Science: It's Okay to Feel Stupid
In 2008, University of Virginia microbiologist Martin Schwartz recalled a meeting with an old friend, one who had been a Ph.D student with him and had left to attend Harvard Law School instead. At one point during their meeting, he asked why she dropped out.
"She said it was because it made her feel stupid. After a couple of years of feeling stupid every day, she was ready to do something else."
Schwartz was astonished at the answer.
"I had thought of her as one of the brightest people I knew and her subsequent career supports that view," he wrote.
Schwartz pondered on what his good friend had told him.
"What she said bothered me. I kept thinking about it; sometime the next day, it hit me. Science makes me feel stupid too. It's just that I've gotten used to it. So used to it, in fact, that I actively seek out new opportunities to feel stupid. I wouldn't know what to do without that feeling. I even think it's supposed to be this way."
Science humbles even the most brilliant people, bringing them to their intellectual knees. Such is the nature of an enterprise that delves into the unknown.
Schwartz' meeting with his friend inspired an essay: "The importance of stupidity in scientific research," published in 2008 to the journal Cell Science. In it, he argued why it's not only okay to feel stupid, but why it's a necessity.
He began his explanation with a simple and true statement.
"For almost all of us, one of the reasons that we liked science in high school and college is that we were good at it."
But unfortunately, that leaves aspiring scientists with a specious impression. Because, as most established scientists know, science is not about taking tests or getting correct answers! Even the laboratory work most students perform in high school and college is structured to reach a predetermined end. In research, the conclusion is never known at the outset. Researchers may have a strong inkling what might happen, but they don't know for certain.
When aspiring scientists reach graduate school and doctoral programs, being correct is no longer the goal. The goal is solving problems. It's not the same.
"A Ph.D., in which you have to do a research project, is a whole different thing," Schwartz wrote. "For me, it was a daunting task. How could I possibly frame the questions that would lead to significant discoveries; design and interpret an experiment so that the conclusions were absolutely convincing; foresee difficulties and see ways around them, or, failing that, solve them when they occurred?"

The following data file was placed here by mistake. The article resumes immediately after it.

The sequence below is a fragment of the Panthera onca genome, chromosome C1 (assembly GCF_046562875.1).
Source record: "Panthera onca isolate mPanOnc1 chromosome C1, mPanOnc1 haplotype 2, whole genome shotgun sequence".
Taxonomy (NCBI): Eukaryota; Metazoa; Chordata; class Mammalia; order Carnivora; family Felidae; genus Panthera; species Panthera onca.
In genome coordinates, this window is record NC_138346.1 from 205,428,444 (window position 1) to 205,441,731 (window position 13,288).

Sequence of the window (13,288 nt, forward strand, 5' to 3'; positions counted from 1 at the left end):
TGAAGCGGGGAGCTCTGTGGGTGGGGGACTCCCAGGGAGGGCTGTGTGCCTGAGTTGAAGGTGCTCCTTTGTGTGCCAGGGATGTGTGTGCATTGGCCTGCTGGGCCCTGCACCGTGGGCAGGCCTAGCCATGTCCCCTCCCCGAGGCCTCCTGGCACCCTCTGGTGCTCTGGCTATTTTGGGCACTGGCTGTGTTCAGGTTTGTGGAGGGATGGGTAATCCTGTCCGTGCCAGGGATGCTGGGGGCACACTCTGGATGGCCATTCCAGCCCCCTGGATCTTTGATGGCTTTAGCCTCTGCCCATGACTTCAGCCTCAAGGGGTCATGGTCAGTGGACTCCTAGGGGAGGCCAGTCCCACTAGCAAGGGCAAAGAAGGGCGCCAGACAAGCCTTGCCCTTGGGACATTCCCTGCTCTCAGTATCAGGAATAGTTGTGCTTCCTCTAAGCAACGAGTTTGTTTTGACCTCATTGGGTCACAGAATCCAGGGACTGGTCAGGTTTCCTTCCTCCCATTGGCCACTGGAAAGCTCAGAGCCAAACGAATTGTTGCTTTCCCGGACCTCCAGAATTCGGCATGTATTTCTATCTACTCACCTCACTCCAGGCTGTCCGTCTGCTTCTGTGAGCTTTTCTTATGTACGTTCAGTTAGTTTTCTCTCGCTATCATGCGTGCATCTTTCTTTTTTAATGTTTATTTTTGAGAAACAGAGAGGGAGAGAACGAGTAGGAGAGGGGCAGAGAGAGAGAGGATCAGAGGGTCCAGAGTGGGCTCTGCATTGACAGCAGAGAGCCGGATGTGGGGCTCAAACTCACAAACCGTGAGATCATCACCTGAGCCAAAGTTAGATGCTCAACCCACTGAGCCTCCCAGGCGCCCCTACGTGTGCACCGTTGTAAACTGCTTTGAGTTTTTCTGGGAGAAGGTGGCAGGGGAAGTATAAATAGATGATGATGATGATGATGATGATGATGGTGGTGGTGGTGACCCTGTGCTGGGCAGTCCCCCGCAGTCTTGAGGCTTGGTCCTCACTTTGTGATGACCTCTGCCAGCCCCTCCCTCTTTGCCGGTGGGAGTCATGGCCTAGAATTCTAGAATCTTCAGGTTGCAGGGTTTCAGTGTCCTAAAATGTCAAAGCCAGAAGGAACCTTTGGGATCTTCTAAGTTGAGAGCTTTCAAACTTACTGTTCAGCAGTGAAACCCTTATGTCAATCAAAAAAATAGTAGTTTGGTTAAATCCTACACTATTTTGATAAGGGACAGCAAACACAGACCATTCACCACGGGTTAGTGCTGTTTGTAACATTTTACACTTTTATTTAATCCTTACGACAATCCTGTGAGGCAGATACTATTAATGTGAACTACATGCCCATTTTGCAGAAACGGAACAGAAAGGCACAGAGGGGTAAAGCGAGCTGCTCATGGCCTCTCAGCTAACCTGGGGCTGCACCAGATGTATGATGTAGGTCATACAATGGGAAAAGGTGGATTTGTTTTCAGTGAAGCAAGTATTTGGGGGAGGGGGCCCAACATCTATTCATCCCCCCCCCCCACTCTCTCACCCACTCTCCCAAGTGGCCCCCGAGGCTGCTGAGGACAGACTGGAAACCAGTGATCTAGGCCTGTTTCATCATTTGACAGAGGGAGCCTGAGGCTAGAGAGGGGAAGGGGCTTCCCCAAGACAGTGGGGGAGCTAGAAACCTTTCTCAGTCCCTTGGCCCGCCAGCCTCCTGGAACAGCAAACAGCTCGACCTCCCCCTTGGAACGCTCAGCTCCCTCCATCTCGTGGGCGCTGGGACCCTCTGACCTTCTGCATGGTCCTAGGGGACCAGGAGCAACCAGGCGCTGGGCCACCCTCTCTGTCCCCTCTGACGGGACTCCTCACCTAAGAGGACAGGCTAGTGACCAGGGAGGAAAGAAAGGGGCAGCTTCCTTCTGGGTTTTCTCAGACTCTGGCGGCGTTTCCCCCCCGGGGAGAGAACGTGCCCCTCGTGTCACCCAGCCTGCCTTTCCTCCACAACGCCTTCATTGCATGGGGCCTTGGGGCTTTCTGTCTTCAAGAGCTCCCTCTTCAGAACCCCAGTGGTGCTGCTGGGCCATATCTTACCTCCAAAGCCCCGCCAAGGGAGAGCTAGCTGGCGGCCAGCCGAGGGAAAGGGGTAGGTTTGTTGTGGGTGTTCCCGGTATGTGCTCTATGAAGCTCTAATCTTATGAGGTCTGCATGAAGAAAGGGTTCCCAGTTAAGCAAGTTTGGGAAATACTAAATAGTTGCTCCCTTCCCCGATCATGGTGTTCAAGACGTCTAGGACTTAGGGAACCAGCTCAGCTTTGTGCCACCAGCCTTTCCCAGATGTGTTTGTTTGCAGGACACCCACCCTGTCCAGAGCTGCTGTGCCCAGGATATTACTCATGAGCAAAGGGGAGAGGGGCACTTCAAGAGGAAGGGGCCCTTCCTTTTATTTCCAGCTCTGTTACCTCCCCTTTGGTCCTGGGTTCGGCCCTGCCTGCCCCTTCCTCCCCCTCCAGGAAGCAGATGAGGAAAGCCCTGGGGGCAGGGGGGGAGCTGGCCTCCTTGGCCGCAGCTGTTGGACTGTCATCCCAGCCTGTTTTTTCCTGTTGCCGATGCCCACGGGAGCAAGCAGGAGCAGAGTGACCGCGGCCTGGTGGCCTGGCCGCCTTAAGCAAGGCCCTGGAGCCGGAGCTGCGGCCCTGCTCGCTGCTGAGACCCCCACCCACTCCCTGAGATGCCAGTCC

Schwartz' personal breakthrough came when he realized that nobody, not even the advisors he looked up to, had the answers to his problem.
"The crucial lesson was that the scope of things I didn't know wasn't merely vast; it was, for all practical purposes, infinite. That realization, instead of being discouraging, was liberating. If our ignorance is infinite, the only possible course of action is to muddle through as best we can."
Muddling earned Schwartz his Ph.D, as it has for countless other students. In fact, muddling is simply what researchers do. Science is like wading through a swamp only to reach a vast unexplored ocean.
"Science involves confronting our `absolute stupidity'. That kind of stupidity is an existential fact, inherent in our efforts to push our way into the unknown," Schwartz wrote.
He believes scientists should embrace that stupidity.
"One of the beautiful things about science is that it allows us to bumble along, getting it wrong time after time, and feel perfectly fine as long as we learn something each time. No doubt, this can be difficult for students who are accustomed to getting the answers right. No doubt, reasonable levels of confidence and emotional resilience help, but I think scientific education might do more to ease what is a very big transition: from learning what other people once discovered to making your own discoveries. The more comfortable we become with being stupid, the deeper we will wade into the unknown and the more likely we are to make big discoveries."
In the six years since it was published, Schwartz' essay has become a source of solace for despairing doctoral students, a reminder that feeling lost is a sign you're on the right course.